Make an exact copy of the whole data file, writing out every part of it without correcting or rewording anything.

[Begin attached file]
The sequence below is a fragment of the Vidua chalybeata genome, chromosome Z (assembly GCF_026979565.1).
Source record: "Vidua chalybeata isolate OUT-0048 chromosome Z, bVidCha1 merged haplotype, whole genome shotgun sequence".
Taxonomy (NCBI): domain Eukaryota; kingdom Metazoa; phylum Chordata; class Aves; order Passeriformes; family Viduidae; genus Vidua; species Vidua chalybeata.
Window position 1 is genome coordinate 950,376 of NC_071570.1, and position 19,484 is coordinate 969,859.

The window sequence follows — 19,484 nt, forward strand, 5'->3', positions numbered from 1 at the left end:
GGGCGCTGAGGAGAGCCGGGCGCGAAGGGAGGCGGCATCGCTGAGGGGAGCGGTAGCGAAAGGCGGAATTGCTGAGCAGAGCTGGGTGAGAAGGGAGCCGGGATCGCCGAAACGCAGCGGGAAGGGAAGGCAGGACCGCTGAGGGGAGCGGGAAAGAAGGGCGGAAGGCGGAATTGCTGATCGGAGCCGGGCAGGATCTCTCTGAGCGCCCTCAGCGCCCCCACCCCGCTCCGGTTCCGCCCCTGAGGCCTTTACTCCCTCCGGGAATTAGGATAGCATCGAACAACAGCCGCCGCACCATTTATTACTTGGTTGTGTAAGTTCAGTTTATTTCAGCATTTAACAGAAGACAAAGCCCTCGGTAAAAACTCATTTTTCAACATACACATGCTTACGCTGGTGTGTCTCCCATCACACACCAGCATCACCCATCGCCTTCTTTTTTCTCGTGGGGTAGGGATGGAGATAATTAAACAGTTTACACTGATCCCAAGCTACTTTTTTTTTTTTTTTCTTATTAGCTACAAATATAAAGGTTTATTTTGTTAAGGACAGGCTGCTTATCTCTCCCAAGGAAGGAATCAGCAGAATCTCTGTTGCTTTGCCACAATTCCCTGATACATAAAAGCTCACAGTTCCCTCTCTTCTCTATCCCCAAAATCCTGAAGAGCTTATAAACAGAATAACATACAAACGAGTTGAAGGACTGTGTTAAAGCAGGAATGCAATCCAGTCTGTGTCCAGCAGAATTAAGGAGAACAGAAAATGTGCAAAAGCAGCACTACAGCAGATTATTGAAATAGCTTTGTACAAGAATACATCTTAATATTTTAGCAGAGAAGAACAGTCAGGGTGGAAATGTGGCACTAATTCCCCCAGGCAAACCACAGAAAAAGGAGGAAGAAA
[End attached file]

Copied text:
The sequence below is a fragment of the Vidua chalybeata genome, chromosome Z (assembly GCF_026979565.1).
Source record: "Vidua chalybeata isolate OUT-0048 chromosome Z, bVidCha1 merged haplotype, whole genome shotgun sequence".
Taxonomy (NCBI): domain Eukaryota; kingdom Metazoa; phylum Chordata; class Aves; order Passeriformes; family Viduidae; genus Vidua; species Vidua chalybeata.
Window position 1 is genome coordinate 950,376 of NC_071570.1, and position 19,484 is coordinate 969,859.

The window sequence follows — 19,484 nt, forward strand, 5'->3', positions numbered from 1 at the left end:
GGGCGCTGAGGAGAGCCGGGCGCGAAGGGAGGCGGCATCGCTGAGGGGAGCGGTAGCGAAAGGCGGAATTGCTGAGCAGAGCTGGGTGAGAAGGGAGCCGGGATCGCCGAAACGCAGCGGGAAGGGAAGGCAGGACCGCTGAGGGGAGCGGGAAAGAAGGGCGGAAGGCGGAATTGCTGATCGGAGCCGGGCAGGATCTCTCTGAGCGCCCTCAGCGCCCCCACCCCGCTCCGGTTCCGCCCCTGAGGCCTTTACTCCCTCCGGGAATTAGGATAGCATCGAACAACAGCCGCCGCACCATTTATTACTTGGTTGTGTAAGTTCAGTTTATTTCAGCATTTAACAGAAGACAAAGCCCTCGGTAAAAACTCATTTTTCAACATACACATGCTTACGCTGGTGTGTCTCCCATCACACACCAGCATCACCCATCGCCTTCTTTTTTCTCGTGGGGTAGGGATGGAGATAATTAAACAGTTTACACTGATCCCAAGCTACTTTTTTTTTTTTTTTCTTATTAGCTACAAATATAAAGGTTTATTTTGTTAAGGACAGGCTGCTTATCTCTCCCAAGGAAGGAATCAGCAGAATCTCTGTTGCTTTGCCACAATTCCCTGATACATAAAAGCTCACAGTTCCCTCTCTTCTCTATCCCCAAAATCCTGAAGAGCTTATAAACAGAATAACATACAAACGAGTTGAAGGACTGTGTTAAAGCAGGAATGCAATCCAGTCTGTGTCCAGCAGAATTAAGGAGAACAGAAAATGTGCAAAAGCAGCACTACAGCAGATTATTGAAATAGCTTTGTACAAGAATACATCTTAATATTTTAGCAGAGAAGAACAGTCAGGGTGGAAATGTGGCACTAATTCCCCCAGGCAAACCACAGAAAAAGGAGGAAGAAA